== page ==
9) In dialoguing and debating or just plain sharing our faith, we are never fully aware of the seeds that are planted. There may be one little thing that “stuck” at the time. We are utterly unaware, but it has in fact caused the beginning of doubt or confusion that may turn into, by God’s grace, a conversion journey, or a radically changed life, in some way. Truth has its own inherent power. It has a power that falsehood doesn’t possess, because truth is from God (and we know who the “father of lies” is). Something we say or do may be the initial “human” cause for a change of direction.
10) God is always the ultimate cause of any good thing. We’re merely His vessels. It is the Holy Spirit’s job to cause someone to change or convert or repent or experience personal spiritual revival. Our job is to share what we know, in a charitable, amiable fashion. If it can’t be done in a cordial, good-natured spirit, then we shouldn’t do it at all, because that turns folks off faster than anything. We can’t hope to spread Good News and a joyful message without exhibiting at least a modicum of joyfulness and “spiritual confidence” (with humility) ourselves.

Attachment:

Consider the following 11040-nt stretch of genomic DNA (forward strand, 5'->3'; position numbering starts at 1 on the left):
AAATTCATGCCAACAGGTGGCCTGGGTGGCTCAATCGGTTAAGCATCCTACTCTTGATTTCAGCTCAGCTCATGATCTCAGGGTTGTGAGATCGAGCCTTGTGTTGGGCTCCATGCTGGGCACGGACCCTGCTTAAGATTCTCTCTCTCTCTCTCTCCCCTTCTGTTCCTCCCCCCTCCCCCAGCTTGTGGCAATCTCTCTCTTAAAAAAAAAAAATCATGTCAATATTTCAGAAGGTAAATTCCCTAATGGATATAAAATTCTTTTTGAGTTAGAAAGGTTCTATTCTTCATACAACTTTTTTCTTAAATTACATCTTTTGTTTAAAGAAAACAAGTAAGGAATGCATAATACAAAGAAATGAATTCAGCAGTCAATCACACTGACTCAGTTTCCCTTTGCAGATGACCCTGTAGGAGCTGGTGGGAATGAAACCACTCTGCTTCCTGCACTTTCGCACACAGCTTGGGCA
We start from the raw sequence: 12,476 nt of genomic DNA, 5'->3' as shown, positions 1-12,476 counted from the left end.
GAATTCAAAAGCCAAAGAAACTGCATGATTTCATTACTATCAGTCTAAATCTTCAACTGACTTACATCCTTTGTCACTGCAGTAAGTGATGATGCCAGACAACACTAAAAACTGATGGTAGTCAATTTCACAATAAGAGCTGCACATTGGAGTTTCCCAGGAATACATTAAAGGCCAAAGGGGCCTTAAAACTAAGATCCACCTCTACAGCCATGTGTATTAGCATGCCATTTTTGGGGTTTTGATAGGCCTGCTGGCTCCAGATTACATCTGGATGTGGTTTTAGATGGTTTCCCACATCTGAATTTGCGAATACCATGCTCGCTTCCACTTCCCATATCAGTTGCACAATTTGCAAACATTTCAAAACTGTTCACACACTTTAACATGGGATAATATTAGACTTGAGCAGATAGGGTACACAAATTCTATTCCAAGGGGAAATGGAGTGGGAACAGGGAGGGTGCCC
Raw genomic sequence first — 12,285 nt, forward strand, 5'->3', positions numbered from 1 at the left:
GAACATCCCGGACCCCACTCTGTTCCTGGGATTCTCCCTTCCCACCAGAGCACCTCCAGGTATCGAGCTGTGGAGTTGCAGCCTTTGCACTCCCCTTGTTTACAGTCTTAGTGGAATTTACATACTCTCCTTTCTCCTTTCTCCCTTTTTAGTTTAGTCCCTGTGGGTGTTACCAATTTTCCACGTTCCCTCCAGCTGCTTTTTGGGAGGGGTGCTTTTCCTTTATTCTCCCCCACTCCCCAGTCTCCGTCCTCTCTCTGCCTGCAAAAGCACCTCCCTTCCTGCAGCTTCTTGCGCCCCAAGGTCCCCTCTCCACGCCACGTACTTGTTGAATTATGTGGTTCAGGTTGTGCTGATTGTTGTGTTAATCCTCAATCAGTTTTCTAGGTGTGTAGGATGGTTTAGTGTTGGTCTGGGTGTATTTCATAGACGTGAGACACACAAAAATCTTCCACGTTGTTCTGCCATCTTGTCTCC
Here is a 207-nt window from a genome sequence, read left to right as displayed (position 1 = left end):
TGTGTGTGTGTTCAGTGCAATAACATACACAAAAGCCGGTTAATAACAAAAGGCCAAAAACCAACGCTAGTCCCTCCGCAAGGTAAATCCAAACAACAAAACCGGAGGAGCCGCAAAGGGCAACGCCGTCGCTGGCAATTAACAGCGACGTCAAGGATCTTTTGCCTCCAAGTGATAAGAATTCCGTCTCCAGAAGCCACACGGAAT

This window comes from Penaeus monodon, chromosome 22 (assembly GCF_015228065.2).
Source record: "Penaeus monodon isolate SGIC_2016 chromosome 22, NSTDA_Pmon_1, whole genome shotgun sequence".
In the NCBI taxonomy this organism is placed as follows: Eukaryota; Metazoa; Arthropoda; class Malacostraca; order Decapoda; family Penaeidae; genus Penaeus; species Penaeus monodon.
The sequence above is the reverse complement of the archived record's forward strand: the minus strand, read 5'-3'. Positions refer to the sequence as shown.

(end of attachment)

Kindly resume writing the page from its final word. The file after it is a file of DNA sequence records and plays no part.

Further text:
Likewise, if we are convinced of something new, we should be grateful, etc., rather than feel inferior because our old opinion “lost.” We ought to rejoice at the discarding of any falsehood, because it was from the devil in the first place.
12) Sometimes with close friends and family, there is an unspoken agreement or understanding not to discuss things that have always caused friction in the past. There is a time to agree to disagree, and to rejoice in what is held in common. I’m a professional apologist myself, but I have long recognized that doing what I do in my own family (that is, the one I grew up in) just does not work.
It’s downright “counter-productive”. I can pray and hopefully be a good example, but to share serious spiritual and theological things has to come from someone else. That may not be true in every family, but I think it is very often (and especially if one is the “baby” of the family: a wonderful “blessing” that is true in my case).